Wednesday, May 22, 2013

European Commission has the Internet in its sight

If an astronaut can garner millions of hits on the web for singing a Bowie song, it seems only apposite that the great bureaucratic leviathan that is the European Commission (EC) should choose to rise from the depths this week to start examining the state of broadcasting in the union.

Broadcasting, in all media, is big business in Europe and broadcasting online is especially growing. Consumer spending on digital video (movies and TV series delivered over the Internet) reached €364.4m in 2011 in Europe within a market of physical and digital videos amounting €9.49bn.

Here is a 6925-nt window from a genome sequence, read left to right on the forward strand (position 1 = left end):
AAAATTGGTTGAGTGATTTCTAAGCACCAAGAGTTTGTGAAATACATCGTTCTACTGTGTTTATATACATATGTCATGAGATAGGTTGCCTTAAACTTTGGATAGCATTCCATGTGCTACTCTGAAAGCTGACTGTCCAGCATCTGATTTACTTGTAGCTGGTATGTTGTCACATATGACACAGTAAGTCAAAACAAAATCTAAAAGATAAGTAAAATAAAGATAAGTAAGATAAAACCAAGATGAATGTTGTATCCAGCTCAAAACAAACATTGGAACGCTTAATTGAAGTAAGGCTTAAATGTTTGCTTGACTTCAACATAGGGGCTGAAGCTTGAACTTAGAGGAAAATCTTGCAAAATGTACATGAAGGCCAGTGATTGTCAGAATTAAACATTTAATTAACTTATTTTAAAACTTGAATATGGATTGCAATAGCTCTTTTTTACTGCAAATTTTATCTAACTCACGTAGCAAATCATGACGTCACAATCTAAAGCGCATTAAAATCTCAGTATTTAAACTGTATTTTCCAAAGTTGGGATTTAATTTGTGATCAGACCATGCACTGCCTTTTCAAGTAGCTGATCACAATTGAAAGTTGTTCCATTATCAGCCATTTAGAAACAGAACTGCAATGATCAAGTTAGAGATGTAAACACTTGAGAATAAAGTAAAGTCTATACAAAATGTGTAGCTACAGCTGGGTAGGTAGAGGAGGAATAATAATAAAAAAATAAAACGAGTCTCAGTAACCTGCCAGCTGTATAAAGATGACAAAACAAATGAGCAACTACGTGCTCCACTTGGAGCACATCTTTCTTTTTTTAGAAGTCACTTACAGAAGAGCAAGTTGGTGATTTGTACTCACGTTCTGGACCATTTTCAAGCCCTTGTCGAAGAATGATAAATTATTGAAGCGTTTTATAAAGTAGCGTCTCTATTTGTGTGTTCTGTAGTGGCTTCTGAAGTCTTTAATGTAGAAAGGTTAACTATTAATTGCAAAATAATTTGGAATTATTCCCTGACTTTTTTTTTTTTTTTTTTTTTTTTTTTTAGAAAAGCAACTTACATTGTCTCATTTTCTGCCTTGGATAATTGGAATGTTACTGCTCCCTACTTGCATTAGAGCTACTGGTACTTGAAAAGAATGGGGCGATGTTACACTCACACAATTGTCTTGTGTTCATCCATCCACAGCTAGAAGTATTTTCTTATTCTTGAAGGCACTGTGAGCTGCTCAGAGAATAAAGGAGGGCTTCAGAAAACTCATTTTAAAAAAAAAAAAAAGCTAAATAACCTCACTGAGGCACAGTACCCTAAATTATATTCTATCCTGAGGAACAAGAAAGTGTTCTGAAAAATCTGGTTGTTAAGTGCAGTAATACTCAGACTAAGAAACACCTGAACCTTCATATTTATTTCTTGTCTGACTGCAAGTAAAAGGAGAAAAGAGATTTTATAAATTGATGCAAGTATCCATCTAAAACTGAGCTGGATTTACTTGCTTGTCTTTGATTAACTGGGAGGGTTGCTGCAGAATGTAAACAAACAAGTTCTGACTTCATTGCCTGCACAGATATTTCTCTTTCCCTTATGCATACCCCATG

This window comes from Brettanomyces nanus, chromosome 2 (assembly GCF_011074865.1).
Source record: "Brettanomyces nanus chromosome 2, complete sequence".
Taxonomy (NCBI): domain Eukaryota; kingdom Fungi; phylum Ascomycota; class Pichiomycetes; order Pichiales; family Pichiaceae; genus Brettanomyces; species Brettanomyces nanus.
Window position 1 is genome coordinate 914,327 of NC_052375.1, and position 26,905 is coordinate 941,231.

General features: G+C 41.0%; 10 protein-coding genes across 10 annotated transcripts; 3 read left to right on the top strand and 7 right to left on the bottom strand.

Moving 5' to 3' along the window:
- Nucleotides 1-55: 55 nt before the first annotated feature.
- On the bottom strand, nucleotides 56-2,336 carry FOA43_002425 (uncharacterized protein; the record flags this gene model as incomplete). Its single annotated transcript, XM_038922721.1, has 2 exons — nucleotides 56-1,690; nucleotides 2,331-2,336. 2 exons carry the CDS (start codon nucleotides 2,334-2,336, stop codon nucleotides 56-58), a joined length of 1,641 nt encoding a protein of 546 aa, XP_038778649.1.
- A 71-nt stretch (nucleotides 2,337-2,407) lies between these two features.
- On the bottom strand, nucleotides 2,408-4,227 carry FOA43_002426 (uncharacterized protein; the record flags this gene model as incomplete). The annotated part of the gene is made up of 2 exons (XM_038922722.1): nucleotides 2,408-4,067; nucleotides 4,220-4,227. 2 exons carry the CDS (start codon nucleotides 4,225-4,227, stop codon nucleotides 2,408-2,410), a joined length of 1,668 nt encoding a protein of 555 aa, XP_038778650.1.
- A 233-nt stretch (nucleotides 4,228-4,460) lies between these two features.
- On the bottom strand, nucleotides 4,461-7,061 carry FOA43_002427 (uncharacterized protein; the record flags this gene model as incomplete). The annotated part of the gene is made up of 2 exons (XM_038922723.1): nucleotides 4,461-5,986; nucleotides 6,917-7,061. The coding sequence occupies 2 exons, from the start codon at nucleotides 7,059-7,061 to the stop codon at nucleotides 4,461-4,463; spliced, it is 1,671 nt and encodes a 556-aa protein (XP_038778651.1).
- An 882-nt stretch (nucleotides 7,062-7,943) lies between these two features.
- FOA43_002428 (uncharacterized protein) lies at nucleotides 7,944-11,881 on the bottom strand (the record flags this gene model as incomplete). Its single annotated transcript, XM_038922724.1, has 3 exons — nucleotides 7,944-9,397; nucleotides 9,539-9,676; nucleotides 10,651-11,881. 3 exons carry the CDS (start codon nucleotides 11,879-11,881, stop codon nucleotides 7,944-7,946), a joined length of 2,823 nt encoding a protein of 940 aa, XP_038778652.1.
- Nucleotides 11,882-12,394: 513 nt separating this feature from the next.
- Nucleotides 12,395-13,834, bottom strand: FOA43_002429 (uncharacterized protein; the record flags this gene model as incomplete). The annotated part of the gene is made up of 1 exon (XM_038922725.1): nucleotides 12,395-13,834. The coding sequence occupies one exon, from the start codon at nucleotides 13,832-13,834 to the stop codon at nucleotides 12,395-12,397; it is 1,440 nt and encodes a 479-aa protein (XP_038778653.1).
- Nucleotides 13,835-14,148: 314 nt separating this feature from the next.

When it comes to investment, of the €34.5bn 2009 programme spend by broadcasters in the EU, approximately €15.6bn was spent on acquiring rights – €5.8bn on sports rights and €9.8bn on film and TV acquisitions. Indeed, BT, in its recent football grab, paid £3bn for the three-season deal.

So why does my heart sink when it comes to an investigation into the future of broadcasting? The short answer is because whenever the EU interferes for the good of the citizens, it is always us, the citizens, who pay.